|HOME | SPORTS | OLYMPICS | NEWS|
September 11, 2000
Australia lists 40 undesirablesAdrian Warner
Top Olympic official Jacques Rogge said on Monday no IOC members were among a group of up to 40 people attending the Sydney Games, who would normally have been refused entry to Australia.
Local media reported that Australian Immigration Minister Philip Ruddock had given the final approval to visa applications by the so-called undesirables, who would routinely have been refused entry for a wide range of reasons.
Last week two senior sports administrators, Uzbekistan boxing official Gafur Rakhimov and International Basketball Federation vice-president Carl Ching of Hong Kong, were barred from Australia because of security concerns.
Rogge, the International Olympic Committee's chief coordinator for the Games opening on Friday, said the IOC had not been informed of the group.
But he added: "There is absolutely no IOC members involved. Of course we know that because the IOC has never been informed."
"I am absolutely sure -- 150 percent confident. Otherwise the IOC would have been requested for further information...That's the relations we have with the government."
Asked if he was surprised by the number, Rogge added: "On 50,000 foreigners coming in, no…they have been let in so they must have been minor issues, otherwise the government would have refused entry."
Leading Australian IOC member Kevan Gosper added: "Sport does represent society. (But) the Australian government is satisfied that there was no risk concerning these people."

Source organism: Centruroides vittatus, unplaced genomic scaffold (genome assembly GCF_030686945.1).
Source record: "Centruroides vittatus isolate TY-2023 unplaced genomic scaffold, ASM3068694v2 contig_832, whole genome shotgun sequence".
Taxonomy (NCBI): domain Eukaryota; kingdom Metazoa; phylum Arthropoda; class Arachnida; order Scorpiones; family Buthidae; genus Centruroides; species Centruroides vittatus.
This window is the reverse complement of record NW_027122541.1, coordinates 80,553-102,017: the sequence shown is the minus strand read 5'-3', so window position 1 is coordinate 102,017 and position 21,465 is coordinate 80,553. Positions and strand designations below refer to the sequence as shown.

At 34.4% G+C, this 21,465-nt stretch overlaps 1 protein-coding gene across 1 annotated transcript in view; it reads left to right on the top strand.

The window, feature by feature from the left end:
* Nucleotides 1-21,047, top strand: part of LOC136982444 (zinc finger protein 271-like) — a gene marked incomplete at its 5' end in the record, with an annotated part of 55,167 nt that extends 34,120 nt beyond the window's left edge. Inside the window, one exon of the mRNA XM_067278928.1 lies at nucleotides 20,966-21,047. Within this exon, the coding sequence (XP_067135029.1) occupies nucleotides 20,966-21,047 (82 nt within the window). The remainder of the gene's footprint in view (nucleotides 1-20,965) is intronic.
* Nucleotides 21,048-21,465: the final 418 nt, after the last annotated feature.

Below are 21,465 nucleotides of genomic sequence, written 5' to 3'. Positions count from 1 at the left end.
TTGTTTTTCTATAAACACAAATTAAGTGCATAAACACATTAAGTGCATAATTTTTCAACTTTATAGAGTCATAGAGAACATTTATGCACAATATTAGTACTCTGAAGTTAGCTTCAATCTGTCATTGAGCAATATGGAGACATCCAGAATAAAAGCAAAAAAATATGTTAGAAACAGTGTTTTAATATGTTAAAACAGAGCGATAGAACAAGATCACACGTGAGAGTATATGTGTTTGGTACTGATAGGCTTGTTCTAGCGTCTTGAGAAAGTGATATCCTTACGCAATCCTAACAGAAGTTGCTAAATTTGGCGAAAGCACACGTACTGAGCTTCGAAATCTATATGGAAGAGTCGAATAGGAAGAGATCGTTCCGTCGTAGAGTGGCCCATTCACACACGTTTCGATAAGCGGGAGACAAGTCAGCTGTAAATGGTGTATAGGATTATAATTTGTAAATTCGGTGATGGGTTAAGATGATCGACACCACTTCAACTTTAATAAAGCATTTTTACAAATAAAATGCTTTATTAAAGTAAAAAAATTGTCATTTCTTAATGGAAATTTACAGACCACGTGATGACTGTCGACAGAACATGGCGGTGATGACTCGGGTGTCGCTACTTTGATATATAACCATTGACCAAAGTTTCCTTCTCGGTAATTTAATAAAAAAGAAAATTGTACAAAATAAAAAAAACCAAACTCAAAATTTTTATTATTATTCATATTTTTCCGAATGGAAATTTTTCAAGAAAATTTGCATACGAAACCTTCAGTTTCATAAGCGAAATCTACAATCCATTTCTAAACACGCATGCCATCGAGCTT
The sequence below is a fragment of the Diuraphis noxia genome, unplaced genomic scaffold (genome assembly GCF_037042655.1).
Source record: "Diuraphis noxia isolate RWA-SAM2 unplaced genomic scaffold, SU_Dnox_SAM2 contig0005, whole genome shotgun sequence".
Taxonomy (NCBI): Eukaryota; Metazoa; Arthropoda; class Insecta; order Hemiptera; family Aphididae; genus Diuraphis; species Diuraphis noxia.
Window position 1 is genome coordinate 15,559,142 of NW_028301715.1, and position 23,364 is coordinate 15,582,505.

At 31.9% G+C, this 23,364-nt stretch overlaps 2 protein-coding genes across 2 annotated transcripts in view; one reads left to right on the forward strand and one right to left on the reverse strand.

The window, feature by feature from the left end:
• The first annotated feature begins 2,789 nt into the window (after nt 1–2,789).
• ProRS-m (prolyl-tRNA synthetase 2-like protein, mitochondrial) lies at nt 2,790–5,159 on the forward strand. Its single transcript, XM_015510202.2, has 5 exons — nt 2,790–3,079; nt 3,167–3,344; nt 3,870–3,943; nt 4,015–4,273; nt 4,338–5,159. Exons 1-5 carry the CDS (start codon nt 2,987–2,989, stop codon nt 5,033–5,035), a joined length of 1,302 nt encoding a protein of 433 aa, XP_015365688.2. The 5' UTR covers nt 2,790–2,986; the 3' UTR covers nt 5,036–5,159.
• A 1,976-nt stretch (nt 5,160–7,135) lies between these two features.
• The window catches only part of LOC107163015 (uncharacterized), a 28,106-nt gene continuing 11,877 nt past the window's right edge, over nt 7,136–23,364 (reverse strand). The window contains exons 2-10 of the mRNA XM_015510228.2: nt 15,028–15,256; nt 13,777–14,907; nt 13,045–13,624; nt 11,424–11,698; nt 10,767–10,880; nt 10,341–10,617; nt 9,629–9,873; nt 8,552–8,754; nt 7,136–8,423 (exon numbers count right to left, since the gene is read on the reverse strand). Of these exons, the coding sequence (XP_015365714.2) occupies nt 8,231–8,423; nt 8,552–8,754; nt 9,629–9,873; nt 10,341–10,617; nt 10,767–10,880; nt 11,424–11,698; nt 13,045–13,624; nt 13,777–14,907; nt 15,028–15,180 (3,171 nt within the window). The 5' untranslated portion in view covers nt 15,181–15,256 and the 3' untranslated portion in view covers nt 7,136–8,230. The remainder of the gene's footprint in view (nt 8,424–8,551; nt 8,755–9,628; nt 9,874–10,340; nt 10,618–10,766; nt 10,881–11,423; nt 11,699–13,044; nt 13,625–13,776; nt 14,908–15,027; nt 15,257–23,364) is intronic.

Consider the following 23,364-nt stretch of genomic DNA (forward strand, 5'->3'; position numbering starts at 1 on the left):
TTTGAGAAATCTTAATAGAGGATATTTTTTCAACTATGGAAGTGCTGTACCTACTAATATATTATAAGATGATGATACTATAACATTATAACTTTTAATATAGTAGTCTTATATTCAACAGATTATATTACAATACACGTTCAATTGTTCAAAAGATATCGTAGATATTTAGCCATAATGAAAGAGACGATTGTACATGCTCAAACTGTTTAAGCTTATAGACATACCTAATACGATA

The Sydney Morning Herald newspaper said those involved were thought to be competitors, officials and their relatives. Ruddock refused to give names or details.
But he said: "I have to strike the right balance in these matters. We have allowed people into Australia we would not have normally let in."
He told Australian Broadcasting Corp radio: "I don't believe that any of the decisions that I have taken involving controversial applicants pose a risk to the safety and security of the Australian community."
"If they had, they'd have been excluded."
The IOC says all the 140,000 people accredited at the Games underwent security checks before they were allowed to attend. Under IOC rules, the accreditation acts as a visa.
IOC president Juan Antonio Samaranch expressed "serious concern" last week that accredited members of the Olympic family should be excluded and wrote to Australian Prime Minister John Howard for an explanation.
He later accepted the decision, however, to exclude Rakhimov and Ching.
Gosper said he had talked to Howard about the affair in Melbourne on Saturday.
"He understands why we have that rule (on the visas). It is to ensure that a host government does not take action against someone for political, ethnic or racial reasons."
"On the matter of perceived criminality or judged risks of security, that is a matter for a sovereign country. We wouldn't contest that."
Visas are also routinely refused to those with a history of overstaying or other breaches of conditions.
Ruddock said he was unconcerned by weekend Hong Kong media reports that Ching planned to sue the Australian government.
"I don't think he'd get very far at all, quite frankly," Ruddock said.
"These matters are dealt with in accordance with our law...I have considered them appropriately and I don't think this would give any basis for litigation."
Mail your comments
TRAVEL | NEWSLINKS
ROMANCE | WEDDING | BOOK SHOP | MUSIC SHOP | GIFT SHOP | HOTEL BOOKINGS
AIR/RAIL | WEATHER | FREE MESSENGER | BROADBAND | E-CARDS | EDUCATION
HOMEPAGES | FREE EMAIL | CONTESTS | FEEDBACK